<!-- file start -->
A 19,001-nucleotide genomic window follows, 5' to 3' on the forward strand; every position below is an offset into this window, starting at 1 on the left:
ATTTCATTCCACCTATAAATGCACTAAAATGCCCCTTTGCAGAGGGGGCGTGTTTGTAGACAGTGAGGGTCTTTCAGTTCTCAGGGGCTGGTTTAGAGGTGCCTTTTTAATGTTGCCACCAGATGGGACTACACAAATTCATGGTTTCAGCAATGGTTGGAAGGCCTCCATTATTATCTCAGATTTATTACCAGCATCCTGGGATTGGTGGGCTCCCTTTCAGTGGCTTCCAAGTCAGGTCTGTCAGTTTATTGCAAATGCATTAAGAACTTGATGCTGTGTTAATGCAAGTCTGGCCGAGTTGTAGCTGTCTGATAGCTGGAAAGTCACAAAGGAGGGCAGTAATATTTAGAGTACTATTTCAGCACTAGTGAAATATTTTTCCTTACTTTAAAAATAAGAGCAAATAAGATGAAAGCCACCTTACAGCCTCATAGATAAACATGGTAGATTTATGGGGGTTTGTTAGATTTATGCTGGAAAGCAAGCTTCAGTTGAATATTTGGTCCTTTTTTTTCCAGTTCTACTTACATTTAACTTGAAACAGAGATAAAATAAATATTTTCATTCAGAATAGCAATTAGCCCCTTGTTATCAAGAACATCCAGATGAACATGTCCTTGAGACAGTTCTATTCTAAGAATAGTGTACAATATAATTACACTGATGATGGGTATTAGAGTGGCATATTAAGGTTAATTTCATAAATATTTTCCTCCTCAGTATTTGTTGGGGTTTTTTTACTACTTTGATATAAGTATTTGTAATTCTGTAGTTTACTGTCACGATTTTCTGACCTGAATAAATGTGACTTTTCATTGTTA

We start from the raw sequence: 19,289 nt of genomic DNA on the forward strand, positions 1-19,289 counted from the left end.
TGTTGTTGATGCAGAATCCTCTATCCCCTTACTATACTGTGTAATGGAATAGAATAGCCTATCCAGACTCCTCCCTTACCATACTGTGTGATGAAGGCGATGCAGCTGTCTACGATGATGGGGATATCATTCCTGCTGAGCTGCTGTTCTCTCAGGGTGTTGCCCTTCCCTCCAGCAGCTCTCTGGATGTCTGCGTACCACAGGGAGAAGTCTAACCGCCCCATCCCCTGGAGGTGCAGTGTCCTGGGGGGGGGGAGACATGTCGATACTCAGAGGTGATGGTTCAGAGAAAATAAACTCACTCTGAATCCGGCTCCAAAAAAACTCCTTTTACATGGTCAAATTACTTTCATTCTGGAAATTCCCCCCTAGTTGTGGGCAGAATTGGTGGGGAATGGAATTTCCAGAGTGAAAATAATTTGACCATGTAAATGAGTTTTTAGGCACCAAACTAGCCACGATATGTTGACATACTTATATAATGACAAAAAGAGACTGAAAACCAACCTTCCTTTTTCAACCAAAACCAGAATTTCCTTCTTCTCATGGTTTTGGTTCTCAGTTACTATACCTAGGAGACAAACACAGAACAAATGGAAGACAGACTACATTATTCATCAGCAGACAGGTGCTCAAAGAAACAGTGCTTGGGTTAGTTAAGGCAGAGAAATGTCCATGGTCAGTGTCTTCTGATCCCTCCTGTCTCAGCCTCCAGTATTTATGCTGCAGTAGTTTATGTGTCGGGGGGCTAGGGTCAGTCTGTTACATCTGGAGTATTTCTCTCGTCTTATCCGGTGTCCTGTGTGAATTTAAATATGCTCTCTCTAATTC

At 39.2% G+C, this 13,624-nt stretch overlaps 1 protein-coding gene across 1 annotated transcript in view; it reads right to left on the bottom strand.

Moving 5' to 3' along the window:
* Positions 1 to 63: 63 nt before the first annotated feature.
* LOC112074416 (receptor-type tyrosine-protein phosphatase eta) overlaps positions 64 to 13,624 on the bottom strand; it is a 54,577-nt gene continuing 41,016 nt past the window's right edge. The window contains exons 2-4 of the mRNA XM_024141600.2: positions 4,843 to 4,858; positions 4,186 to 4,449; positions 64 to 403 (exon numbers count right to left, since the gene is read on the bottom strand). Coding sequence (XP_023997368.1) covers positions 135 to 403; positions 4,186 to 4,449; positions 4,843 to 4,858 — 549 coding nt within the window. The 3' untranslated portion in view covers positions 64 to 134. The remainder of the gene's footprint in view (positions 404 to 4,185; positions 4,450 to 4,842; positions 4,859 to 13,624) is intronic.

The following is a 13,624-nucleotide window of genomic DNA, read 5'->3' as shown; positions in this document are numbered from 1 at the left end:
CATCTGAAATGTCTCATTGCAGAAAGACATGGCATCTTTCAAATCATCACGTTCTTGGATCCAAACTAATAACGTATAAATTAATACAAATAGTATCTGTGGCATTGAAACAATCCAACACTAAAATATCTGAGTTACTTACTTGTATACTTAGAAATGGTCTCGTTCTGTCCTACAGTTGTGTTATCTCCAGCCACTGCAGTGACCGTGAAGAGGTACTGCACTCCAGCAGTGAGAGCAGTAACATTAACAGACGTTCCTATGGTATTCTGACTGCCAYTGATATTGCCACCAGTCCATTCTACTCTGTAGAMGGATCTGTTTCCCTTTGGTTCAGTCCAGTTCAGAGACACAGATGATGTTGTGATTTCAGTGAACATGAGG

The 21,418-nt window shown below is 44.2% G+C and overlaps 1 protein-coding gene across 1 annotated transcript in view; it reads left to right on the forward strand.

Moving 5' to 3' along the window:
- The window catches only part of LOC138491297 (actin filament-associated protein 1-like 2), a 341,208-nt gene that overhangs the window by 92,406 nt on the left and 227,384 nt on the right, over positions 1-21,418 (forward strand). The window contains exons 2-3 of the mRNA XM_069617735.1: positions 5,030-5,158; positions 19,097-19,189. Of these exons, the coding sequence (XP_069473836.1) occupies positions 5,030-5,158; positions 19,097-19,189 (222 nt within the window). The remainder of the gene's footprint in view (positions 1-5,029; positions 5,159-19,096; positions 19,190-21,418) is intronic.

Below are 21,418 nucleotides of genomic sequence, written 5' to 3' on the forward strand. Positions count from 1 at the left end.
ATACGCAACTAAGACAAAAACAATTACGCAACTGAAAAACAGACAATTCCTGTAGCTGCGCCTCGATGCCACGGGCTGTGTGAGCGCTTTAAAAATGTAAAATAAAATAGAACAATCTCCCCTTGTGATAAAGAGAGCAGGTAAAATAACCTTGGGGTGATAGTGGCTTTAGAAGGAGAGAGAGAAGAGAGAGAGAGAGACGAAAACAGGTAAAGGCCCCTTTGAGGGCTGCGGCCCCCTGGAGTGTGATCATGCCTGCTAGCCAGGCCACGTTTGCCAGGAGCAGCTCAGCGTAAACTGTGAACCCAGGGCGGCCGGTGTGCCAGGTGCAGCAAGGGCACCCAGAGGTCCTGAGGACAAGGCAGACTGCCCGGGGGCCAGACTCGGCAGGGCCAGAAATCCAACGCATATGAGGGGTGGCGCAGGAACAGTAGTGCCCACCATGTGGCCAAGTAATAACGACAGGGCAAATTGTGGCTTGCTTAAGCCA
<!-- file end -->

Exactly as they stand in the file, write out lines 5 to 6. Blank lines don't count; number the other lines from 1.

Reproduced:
At 39.2% G+C, this 13,624-nt stretch overlaps 1 protein-coding gene across 1 annotated transcript in view; it reads right to left on the bottom strand.

Moving 5' to 3' along the window: